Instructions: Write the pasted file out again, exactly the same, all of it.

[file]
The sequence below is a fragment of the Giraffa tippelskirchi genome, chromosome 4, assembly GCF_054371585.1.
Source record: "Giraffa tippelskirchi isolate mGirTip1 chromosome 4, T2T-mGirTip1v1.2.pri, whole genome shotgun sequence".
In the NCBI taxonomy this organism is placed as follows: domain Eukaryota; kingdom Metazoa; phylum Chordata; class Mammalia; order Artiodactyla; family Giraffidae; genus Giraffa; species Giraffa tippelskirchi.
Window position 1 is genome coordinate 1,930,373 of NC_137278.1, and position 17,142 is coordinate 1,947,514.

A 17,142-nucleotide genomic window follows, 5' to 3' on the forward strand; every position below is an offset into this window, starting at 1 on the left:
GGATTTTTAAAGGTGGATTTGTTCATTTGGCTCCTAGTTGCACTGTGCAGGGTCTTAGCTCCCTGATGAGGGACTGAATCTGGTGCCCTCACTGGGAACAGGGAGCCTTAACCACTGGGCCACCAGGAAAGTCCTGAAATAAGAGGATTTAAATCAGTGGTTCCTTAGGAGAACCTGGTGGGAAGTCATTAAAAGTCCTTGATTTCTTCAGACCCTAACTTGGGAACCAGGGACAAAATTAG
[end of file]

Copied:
The sequence below is a fragment of the Giraffa tippelskirchi genome, chromosome 4, assembly GCF_054371585.1.
Source record: "Giraffa tippelskirchi isolate mGirTip1 chromosome 4, T2T-mGirTip1v1.2.pri, whole genome shotgun sequence".
In the NCBI taxonomy this organism is placed as follows: domain Eukaryota; kingdom Metazoa; phylum Chordata; class Mammalia; order Artiodactyla; family Giraffidae; genus Giraffa; species Giraffa tippelskirchi.
Window position 1 is genome coordinate 1,930,373 of NC_137278.1, and position 17,142 is coordinate 1,947,514.

A 17,142-nucleotide genomic window follows, 5' to 3' on the forward strand; every position below is an offset into this window, starting at 1 on the left:
GGATTTTTAAAGGTGGATTTGTTCATTTGGCTCCTAGTTGCACTGTGCAGGGTCTTAGCTCCCTGATGAGGGACTGAATCTGGTGCCCTCACTGGGAACAGGGAGCCTTAACCACTGGGCCACCAGGAAAGTCCTGAAATAAGAGGATTTAAATCAGTGGTTCCTTAGGAGAACCTGGTGGGAAGTCATTAAAAGTCCTTGATTTCTTCAGACCCTAACTTGGGAACCAGGGACAAAATTAG